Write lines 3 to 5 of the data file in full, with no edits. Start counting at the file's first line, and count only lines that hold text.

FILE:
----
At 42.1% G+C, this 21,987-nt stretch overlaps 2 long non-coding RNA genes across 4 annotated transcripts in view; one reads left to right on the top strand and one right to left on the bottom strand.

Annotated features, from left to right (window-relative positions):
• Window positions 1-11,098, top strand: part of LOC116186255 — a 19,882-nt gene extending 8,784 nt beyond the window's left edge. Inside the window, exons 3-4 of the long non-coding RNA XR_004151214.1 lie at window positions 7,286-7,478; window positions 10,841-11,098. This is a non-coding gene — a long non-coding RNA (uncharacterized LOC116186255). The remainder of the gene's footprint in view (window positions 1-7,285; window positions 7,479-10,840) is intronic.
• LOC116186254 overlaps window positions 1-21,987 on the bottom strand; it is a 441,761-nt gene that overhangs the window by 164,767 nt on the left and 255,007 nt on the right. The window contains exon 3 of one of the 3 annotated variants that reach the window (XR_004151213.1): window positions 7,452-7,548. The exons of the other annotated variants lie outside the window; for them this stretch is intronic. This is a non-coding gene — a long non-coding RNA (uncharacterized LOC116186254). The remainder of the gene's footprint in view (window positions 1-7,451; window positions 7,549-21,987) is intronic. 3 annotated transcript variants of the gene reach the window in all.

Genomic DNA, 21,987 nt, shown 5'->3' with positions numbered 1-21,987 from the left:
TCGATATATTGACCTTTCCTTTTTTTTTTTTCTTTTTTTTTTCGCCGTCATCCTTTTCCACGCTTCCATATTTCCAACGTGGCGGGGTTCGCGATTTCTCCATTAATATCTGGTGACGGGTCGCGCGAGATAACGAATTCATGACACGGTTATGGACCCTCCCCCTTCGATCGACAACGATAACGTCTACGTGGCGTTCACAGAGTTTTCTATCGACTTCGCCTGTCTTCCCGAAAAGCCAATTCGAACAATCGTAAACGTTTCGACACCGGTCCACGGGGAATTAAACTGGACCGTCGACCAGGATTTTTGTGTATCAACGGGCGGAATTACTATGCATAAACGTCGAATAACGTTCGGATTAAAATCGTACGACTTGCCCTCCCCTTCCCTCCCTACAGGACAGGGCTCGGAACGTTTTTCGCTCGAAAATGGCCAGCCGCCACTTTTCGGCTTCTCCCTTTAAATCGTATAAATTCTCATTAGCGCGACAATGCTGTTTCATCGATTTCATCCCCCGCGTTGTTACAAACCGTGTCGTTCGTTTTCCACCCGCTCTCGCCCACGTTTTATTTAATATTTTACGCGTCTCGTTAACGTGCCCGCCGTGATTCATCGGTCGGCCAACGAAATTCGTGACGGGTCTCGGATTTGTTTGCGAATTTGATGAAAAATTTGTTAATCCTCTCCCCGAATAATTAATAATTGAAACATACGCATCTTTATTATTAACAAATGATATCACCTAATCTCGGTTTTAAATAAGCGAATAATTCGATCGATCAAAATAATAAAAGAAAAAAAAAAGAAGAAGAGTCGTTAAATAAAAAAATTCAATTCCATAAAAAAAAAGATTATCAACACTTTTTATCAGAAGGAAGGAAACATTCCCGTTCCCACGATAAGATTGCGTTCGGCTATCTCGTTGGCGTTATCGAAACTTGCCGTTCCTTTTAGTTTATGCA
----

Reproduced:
• Window positions 1-11,098, top strand: part of LOC116186255 — a 19,882-nt gene extending 8,784 nt beyond the window's left edge. Inside the window, exons 3-4 of the long non-coding RNA XR_004151214.1 lie at window positions 7,286-7,478; window positions 10,841-11,098. This is a non-coding gene — a long non-coding RNA (uncharacterized LOC116186255). The remainder of the gene's footprint in view (window positions 1-7,285; window positions 7,479-10,840) is intronic.
• LOC116186254 overlaps window positions 1-21,987 on the bottom strand; it is a 441,761-nt gene that overhangs the window by 164,767 nt on the left and 255,007 nt on the right. The window contains exon 3 of one of the 3 annotated variants that reach the window (XR_004151213.1): window positions 7,452-7,548. The exons of the other annotated variants lie outside the window; for them this stretch is intronic. This is a non-coding gene — a long non-coding RNA (uncharacterized LOC116186254). The remainder of the gene's footprint in view (window positions 1-7,451; window positions 7,549-21,987) is intronic. 3 annotated transcript variants of the gene reach the window in all.

Genomic DNA, 21,987 nt, shown 5'->3' with positions numbered 1-21,987 from the left: